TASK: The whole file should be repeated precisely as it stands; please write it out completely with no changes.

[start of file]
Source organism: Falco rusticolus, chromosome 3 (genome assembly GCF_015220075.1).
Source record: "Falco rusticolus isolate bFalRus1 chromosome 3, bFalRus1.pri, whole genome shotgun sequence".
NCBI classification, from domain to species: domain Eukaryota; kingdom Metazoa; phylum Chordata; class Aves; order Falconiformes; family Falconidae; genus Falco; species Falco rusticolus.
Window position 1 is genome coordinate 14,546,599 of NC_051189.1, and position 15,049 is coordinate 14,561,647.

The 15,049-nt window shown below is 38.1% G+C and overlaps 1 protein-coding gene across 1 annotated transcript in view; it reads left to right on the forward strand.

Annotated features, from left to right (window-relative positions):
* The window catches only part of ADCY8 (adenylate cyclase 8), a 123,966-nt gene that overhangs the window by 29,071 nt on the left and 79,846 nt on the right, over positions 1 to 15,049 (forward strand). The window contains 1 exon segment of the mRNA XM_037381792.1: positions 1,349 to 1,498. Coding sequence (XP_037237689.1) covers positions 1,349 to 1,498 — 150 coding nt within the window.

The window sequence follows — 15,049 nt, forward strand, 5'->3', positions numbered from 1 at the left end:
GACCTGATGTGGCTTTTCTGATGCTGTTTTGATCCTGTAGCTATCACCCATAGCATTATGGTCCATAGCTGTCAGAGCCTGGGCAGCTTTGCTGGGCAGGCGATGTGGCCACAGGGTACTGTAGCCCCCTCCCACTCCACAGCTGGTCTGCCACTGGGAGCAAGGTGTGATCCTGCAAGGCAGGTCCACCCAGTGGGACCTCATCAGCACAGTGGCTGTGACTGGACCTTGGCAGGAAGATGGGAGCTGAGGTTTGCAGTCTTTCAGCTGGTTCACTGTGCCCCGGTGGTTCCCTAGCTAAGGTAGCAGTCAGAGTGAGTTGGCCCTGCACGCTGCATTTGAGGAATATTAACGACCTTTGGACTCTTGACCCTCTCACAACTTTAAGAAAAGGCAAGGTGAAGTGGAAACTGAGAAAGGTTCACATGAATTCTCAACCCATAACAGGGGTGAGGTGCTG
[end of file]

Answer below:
Source organism: Falco rusticolus, chromosome 3 (genome assembly GCF_015220075.1).
Source record: "Falco rusticolus isolate bFalRus1 chromosome 3, bFalRus1.pri, whole genome shotgun sequence".
NCBI classification, from domain to species: domain Eukaryota; kingdom Metazoa; phylum Chordata; class Aves; order Falconiformes; family Falconidae; genus Falco; species Falco rusticolus.
Window position 1 is genome coordinate 14,546,599 of NC_051189.1, and position 15,049 is coordinate 14,561,647.

The 15,049-nt window shown below is 38.1% G+C and overlaps 1 protein-coding gene across 1 annotated transcript in view; it reads left to right on the forward strand.

Annotated features, from left to right (window-relative positions):
* The window catches only part of ADCY8 (adenylate cyclase 8), a 123,966-nt gene that overhangs the window by 29,071 nt on the left and 79,846 nt on the right, over positions 1 to 15,049 (forward strand). The window contains 1 exon segment of the mRNA XM_037381792.1: positions 1,349 to 1,498. Coding sequence (XP_037237689.1) covers positions 1,349 to 1,498 — 150 coding nt within the window.

The window sequence follows — 15,049 nt, forward strand, 5'->3', positions numbered from 1 at the left end:
GACCTGATGTGGCTTTTCTGATGCTGTTTTGATCCTGTAGCTATCACCCATAGCATTATGGTCCATAGCTGTCAGAGCCTGGGCAGCTTTGCTGGGCAGGCGATGTGGCCACAGGGTACTGTAGCCCCCTCCCACTCCACAGCTGGTCTGCCACTGGGAGCAAGGTGTGATCCTGCAAGGCAGGTCCACCCAGTGGGACCTCATCAGCACAGTGGCTGTGACTGGACCTTGGCAGGAAGATGGGAGCTGAGGTTTGCAGTCTTTCAGCTGGTTCACTGTGCCCCGGTGGTTCCCTAGCTAAGGTAGCAGTCAGAGTGAGTTGGCCCTGCACGCTGCATTTGAGGAATATTAACGACCTTTGGACTCTTGACCCTCTCACAACTTTAAGAAAAGGCAAGGTGAAGTGGAAACTGAGAAAGGTTCACATGAATTCTCAACCCATAACAGGGGTGAGGTGCTG